Photo by Hulton-Deutsch Collection

Fall from grace

This hero of the destitute was airbrushed from history for challenging the oppressive-patriarchy narrative

Artillery Row

Fifty years ago Erin Pizzey answered the call of the sprouting global Women’s Liberation Movement.

Inspired by the notion of “women coming together for a greater good”, the young London mother sent in her membership fee. Full of anticipation, Pizzey attended her first group meeting only to see her hopes crushed: “There were posters of women waving guns on the walls and posters of Mao,” she recalled. “Communism was not what I expected or wished for, so I was upset from the start.”

Disillusioned, Pizzey went on to turn her bitter disappointment into a historic force for good. Through hard work, uncanny resourcefulness and guts, she opened the legendary Chiswick Women’s Aid. A first of its kind, the refuge was a safe haven for women and children fleeing domestic violence, who had nowhere else to turn.

“The need was immense,” Pizzey told The Critic. “Women were coming from all over the country, we were the only refuge so you can imagine how overcrowded we were. We started with a small two up two down and later had a big house with nine rooms housing 60 or 70 mothers and children. It was tough and every borough we approached for help said no.” In desperation, Pizzey turned to squatting: “We would find empty houses done up by the Council, and we would go in at night.”

Fellow feminists resented her ways

The police couldn’t do anything because squatting wasn’t illegal at the time, and “no borough would want to suddenly have to rehouse say, fifteen mothers and children — we even squatted in a Richmond hotel that had 47 suites — it was like an epidemic and wherever we went, we were filled as soon as we opened. We had women sleeping against the walls with their heads between their knees and children like sardines on mattresses on the floor; we cooked for everyone using food donated by local businesses and just tried to keep spirits high.”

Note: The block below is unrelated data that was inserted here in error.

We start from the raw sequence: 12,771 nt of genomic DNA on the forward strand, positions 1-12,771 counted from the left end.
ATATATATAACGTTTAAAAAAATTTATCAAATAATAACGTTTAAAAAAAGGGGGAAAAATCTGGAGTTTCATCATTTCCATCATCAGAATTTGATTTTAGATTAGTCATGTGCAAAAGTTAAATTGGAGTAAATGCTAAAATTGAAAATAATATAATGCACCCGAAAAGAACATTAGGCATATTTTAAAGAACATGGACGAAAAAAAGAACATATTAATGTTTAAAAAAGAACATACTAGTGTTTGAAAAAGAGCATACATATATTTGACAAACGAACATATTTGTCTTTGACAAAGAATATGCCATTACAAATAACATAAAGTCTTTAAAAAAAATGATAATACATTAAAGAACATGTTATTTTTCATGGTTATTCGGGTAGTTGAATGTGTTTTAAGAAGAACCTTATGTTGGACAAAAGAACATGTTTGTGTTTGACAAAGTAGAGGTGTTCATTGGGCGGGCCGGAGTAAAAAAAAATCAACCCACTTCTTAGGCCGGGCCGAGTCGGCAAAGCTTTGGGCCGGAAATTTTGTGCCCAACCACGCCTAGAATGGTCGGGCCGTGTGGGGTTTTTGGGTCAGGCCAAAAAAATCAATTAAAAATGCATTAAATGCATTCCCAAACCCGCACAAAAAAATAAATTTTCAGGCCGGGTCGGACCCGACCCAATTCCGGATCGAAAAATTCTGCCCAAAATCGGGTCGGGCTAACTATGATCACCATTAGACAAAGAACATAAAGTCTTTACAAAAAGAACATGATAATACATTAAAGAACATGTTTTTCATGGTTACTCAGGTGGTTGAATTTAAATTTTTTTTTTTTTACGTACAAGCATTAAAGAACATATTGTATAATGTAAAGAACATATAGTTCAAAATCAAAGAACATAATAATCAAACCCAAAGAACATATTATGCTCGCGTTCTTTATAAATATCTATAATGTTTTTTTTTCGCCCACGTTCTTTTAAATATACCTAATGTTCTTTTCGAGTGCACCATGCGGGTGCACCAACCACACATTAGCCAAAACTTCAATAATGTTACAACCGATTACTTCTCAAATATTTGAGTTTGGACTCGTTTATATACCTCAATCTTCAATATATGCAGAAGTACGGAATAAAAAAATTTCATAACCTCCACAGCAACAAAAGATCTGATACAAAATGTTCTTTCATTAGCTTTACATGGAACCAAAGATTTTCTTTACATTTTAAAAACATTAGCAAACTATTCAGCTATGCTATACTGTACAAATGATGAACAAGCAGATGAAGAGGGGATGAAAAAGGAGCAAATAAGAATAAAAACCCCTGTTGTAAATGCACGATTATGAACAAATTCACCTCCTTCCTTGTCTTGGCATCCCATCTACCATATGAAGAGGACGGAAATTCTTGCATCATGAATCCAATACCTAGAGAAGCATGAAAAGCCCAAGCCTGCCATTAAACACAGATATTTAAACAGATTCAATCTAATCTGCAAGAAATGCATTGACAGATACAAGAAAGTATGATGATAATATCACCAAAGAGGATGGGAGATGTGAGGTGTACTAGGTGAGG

Erin Pizzey became the destitute’s hero, but fellow feminists resented her ways.

“My personal experience of an abusive childhood and my work with the women taught me that domestic violence is not a gender issue,” explained Pizzey. “I learned that both men and women are abusive, but this did not agree with women’s groups who were pushing the oppressive-patriarchy narrative.

“I did a study of the first hundred women that came into the refuge,” Pizzey recalled. “My conclusion was that 62 were as violent, even more violent than the men they left. I wrote the book Prone to Violence about my therapeutic work with violent women and their children, where I spoke of women as perpetrators of violence. That book changed everything. The people involved with the refuge said to me, ‘You can’t write a book about women being violent or else you won’t get any funds’ to which I replied, ‘That’s not the point — the point is the children.’”

The discord culminated at a 1974 church meeting where Pizzey was ousted by the movement she had founded.

“We held a conference in our little church hall, asking other groups to come and join us so that we could share what we’ve all been learning. In came group after group after group of highly organised feminists, who converted themselves into the National Federation of Women’s Aid and took over refuges everywhere. At the church meeting I realised that we were going to be erased,” said Pizzey with marked sadness. “I was cancelled and to this day, fifty years later, I am still airbrushed from their history books.”